For the first time in A. burtoni, this study cloned and identified agouti-related peptide (AGRP), an orexigenic neuropeptide in the melanocortin system. AGRP is expressed in the form of mRNA in the brain tissues of A. burtoni. The predicted 99-amino acid sequence of AGRP is similar to pufferfish AGRP, the variant that is primarily found in the hypothalamus and pituitary of the brain. This study compared the effects of different feeding conditions on the mRNA expression of melanocortin peptides that are classically known to play crucial roles in long-term feeding regulation. The orexigenic peptides of interest are AGRP and neuropeptide Y (NPY). Female A. burtoni from laboratory stock (LS) and wild stock (WS) experienced three feeding conditions: starved, fed, and brooding.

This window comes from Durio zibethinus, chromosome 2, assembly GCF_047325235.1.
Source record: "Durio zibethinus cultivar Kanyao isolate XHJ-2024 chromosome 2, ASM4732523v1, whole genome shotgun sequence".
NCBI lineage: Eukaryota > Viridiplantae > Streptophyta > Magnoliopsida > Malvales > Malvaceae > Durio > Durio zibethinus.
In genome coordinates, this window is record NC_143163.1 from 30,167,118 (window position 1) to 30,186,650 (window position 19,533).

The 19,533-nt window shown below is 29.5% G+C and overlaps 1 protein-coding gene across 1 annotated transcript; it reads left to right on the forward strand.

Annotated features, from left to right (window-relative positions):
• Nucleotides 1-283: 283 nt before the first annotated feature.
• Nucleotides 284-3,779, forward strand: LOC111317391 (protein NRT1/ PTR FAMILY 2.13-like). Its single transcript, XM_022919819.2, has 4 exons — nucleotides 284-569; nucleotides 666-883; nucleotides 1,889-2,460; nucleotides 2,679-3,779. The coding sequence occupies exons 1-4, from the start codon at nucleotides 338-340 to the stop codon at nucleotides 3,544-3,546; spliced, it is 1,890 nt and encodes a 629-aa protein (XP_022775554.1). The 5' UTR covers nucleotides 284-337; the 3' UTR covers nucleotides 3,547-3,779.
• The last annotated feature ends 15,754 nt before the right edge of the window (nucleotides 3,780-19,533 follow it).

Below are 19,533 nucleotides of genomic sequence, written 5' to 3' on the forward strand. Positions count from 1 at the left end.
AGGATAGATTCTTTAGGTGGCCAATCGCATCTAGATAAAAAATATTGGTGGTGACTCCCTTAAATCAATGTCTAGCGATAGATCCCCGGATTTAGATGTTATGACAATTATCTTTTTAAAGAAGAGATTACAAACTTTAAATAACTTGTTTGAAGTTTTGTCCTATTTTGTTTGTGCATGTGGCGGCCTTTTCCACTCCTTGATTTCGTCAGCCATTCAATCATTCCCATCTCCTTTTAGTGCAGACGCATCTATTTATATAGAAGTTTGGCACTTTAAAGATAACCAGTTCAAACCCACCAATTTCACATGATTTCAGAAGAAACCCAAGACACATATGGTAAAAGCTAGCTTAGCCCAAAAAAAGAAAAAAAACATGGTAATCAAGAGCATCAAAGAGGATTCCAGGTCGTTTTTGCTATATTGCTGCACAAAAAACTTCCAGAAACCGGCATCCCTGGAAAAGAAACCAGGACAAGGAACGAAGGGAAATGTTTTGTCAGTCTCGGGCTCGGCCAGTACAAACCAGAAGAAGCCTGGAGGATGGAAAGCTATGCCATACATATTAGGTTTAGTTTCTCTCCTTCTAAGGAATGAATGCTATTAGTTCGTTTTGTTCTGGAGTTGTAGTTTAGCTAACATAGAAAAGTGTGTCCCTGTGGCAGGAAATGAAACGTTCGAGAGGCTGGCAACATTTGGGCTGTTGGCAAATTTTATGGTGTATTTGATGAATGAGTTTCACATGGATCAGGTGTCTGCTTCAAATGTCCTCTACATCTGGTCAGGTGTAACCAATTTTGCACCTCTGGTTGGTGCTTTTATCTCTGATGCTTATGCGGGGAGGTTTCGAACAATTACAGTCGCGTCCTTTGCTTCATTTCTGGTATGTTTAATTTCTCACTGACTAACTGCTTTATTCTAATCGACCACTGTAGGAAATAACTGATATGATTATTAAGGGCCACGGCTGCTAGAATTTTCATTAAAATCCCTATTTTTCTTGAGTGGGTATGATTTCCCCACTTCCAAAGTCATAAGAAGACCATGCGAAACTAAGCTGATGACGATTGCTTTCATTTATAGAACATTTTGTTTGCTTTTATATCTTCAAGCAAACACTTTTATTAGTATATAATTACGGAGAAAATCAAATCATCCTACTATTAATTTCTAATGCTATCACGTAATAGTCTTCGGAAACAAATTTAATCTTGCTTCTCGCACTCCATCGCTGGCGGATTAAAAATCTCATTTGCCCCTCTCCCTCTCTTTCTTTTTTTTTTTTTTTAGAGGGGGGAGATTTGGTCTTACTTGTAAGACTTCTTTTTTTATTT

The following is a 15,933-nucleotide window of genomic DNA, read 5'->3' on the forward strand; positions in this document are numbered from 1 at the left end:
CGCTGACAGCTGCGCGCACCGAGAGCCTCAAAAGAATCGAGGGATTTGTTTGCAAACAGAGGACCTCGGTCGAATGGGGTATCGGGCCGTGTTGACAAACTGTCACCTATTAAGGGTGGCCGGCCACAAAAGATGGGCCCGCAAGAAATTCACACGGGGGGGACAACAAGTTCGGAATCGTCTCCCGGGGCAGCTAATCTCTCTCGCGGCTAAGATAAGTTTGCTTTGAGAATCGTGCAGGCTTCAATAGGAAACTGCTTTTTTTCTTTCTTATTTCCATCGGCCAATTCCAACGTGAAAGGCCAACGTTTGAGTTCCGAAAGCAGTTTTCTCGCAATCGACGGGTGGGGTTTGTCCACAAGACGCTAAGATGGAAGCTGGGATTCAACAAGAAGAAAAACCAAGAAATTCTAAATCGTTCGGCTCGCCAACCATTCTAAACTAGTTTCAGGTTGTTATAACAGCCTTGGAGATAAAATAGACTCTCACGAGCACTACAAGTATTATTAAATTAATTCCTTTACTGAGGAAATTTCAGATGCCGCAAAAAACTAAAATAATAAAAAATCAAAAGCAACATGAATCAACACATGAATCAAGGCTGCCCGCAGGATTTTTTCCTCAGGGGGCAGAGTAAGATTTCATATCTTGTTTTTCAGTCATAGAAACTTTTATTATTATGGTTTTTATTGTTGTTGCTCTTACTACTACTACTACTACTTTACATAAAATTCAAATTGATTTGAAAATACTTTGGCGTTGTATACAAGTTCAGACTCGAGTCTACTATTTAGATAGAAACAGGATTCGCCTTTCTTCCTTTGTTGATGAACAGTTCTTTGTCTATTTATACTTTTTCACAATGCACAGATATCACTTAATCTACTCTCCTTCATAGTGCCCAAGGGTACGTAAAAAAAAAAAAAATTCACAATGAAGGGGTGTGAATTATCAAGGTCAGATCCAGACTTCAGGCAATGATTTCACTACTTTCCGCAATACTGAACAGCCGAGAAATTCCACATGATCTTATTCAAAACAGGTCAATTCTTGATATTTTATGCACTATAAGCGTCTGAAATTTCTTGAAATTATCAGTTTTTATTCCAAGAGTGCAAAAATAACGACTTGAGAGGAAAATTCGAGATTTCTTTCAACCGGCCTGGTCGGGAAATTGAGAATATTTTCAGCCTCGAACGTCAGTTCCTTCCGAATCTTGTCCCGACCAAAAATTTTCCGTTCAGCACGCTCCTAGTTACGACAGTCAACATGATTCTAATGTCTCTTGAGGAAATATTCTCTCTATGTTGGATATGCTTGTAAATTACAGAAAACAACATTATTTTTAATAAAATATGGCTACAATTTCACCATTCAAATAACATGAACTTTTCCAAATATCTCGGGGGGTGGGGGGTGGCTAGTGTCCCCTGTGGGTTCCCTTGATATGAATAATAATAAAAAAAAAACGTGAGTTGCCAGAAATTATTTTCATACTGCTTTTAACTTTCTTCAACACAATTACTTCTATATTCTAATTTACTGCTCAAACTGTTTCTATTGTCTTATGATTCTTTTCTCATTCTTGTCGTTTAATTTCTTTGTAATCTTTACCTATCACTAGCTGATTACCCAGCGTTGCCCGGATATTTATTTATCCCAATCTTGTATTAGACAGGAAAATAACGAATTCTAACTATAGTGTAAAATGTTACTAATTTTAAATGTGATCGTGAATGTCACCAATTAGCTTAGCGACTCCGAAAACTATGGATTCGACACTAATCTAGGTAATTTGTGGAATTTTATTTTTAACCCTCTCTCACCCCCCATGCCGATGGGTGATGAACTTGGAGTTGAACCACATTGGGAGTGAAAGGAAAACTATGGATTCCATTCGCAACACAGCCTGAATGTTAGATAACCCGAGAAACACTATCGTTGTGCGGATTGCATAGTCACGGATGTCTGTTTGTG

Though feeding conditions did affect the percent weight changes and the gonad-somatic indexes (GSI) in both fish stocks, real-time quantitative polymerase chain reaction (RT-qPCR) measurements of transcript abundance showed that the feeding conditions did not affect expression of AGRP and NPY mRNA. Because many studies have demonstrated the upregulation of orexigenic AGRP and NPY under starving conditions in other fish species, the similarity under the starved condition to the fed condition in this project suggests the results are inconclusive, and will require further investigation and modifications in the experimental design. By understanding the feeding regulation of self-starvation during mouthbrooding in A. burtoni, one can potentially understand the anorexic nature of the debilitating medical condition of cachexia. (This study was funded in part by a grant from the Reed College Biology Undergraduate Research Program)